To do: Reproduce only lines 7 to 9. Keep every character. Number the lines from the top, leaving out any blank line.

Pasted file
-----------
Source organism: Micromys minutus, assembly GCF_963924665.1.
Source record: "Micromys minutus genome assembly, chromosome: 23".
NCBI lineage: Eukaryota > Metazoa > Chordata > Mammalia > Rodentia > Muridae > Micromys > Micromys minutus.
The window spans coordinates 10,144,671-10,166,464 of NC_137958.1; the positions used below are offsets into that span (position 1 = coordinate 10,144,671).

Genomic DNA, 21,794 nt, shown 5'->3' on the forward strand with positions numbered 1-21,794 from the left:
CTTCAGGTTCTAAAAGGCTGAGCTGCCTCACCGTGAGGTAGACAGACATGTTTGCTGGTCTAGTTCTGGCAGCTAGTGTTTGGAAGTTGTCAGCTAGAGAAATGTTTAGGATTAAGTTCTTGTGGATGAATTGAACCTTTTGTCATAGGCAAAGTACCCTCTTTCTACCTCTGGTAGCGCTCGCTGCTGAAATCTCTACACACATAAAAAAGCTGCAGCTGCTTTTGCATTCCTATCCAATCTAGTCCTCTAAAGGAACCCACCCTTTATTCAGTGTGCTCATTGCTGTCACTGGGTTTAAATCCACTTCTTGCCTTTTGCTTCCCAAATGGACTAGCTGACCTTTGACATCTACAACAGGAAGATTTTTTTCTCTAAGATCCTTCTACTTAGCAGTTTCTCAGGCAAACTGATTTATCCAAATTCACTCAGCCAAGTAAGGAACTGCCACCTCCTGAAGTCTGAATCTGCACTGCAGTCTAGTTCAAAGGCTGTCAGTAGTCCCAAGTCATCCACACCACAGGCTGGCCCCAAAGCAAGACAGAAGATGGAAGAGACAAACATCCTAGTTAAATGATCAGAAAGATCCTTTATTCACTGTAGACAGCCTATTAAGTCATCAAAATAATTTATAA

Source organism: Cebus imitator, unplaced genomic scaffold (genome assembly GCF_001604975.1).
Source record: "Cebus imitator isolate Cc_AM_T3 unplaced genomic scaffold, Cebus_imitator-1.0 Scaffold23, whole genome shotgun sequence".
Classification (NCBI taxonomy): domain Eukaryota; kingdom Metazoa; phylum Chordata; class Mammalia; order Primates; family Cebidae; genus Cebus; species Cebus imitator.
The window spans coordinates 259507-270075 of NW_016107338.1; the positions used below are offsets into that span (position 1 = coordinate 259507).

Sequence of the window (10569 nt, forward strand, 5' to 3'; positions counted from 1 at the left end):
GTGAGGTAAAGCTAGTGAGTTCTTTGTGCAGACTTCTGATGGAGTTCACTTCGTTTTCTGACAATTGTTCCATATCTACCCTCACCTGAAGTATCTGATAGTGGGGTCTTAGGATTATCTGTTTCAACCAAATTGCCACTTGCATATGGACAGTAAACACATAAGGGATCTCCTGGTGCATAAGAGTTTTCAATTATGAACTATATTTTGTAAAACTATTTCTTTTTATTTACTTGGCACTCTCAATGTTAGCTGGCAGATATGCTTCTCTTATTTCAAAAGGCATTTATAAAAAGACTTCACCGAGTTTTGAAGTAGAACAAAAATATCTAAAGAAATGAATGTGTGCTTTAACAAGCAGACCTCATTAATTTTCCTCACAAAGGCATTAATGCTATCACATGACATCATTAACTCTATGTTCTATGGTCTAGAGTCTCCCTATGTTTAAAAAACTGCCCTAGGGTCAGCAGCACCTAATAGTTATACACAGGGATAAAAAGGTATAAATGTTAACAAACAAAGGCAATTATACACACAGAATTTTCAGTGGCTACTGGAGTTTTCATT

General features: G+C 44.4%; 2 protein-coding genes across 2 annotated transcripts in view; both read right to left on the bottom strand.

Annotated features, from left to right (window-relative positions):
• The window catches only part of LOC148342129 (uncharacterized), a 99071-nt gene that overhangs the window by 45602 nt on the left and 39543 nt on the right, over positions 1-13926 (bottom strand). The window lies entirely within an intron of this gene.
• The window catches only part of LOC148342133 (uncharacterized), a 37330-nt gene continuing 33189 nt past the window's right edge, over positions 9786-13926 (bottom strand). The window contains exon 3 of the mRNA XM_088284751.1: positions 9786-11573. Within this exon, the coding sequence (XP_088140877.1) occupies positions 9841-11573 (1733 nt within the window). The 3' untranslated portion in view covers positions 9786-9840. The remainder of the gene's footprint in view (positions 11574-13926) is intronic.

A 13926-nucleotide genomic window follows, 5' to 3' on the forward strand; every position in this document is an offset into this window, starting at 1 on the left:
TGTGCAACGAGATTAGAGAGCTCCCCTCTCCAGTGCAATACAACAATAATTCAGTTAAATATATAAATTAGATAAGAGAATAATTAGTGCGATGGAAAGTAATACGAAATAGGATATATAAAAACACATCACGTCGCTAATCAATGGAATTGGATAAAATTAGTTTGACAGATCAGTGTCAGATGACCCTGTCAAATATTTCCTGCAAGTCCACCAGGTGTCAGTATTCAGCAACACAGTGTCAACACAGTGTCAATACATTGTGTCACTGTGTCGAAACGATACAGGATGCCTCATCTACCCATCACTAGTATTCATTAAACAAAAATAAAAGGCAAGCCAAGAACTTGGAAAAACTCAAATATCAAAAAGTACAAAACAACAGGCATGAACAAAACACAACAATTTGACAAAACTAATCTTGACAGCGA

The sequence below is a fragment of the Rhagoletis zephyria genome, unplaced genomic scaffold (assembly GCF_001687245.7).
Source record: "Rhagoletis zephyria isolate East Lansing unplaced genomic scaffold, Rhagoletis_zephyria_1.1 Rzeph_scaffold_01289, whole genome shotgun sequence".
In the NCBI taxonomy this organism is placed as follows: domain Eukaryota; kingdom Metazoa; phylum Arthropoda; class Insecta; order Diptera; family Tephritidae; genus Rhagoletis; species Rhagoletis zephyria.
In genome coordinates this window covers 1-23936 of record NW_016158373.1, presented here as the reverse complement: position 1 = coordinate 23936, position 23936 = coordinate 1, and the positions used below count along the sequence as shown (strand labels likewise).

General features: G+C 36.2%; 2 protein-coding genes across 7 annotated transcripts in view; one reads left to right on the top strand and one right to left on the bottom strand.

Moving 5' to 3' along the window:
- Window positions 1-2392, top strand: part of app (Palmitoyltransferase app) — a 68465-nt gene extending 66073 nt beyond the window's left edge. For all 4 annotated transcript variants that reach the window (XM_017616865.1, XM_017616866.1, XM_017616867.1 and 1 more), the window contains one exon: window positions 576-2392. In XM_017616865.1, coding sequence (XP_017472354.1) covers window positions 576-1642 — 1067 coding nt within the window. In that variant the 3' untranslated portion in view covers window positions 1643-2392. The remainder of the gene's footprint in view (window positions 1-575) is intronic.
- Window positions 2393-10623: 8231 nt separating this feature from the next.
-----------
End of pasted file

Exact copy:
Source organism: Cebus imitator, unplaced genomic scaffold (genome assembly GCF_001604975.1).
Source record: "Cebus imitator isolate Cc_AM_T3 unplaced genomic scaffold, Cebus_imitator-1.0 Scaffold23, whole genome shotgun sequence".
Classification (NCBI taxonomy): domain Eukaryota; kingdom Metazoa; phylum Chordata; class Mammalia; order Primates; family Cebidae; genus Cebus; species Cebus imitator.